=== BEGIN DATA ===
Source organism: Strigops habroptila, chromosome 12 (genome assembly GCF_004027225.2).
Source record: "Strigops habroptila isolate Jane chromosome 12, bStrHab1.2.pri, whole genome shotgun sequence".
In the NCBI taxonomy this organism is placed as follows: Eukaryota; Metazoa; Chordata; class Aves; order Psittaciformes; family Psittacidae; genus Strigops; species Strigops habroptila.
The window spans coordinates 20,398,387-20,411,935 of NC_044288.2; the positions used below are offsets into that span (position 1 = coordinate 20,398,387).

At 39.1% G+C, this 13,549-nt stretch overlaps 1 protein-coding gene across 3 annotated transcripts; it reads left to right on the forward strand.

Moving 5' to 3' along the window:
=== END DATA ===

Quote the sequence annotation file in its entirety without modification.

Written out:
Source organism: Strigops habroptila, chromosome 12 (genome assembly GCF_004027225.2).
Source record: "Strigops habroptila isolate Jane chromosome 12, bStrHab1.2.pri, whole genome shotgun sequence".
In the NCBI taxonomy this organism is placed as follows: Eukaryota; Metazoa; Chordata; class Aves; order Psittaciformes; family Psittacidae; genus Strigops; species Strigops habroptila.
The window spans coordinates 20,398,387-20,411,935 of NC_044288.2; the positions used below are offsets into that span (position 1 = coordinate 20,398,387).

At 39.1% G+C, this 13,549-nt stretch overlaps 1 protein-coding gene across 3 annotated transcripts; it reads left to right on the forward strand.

Moving 5' to 3' along the window: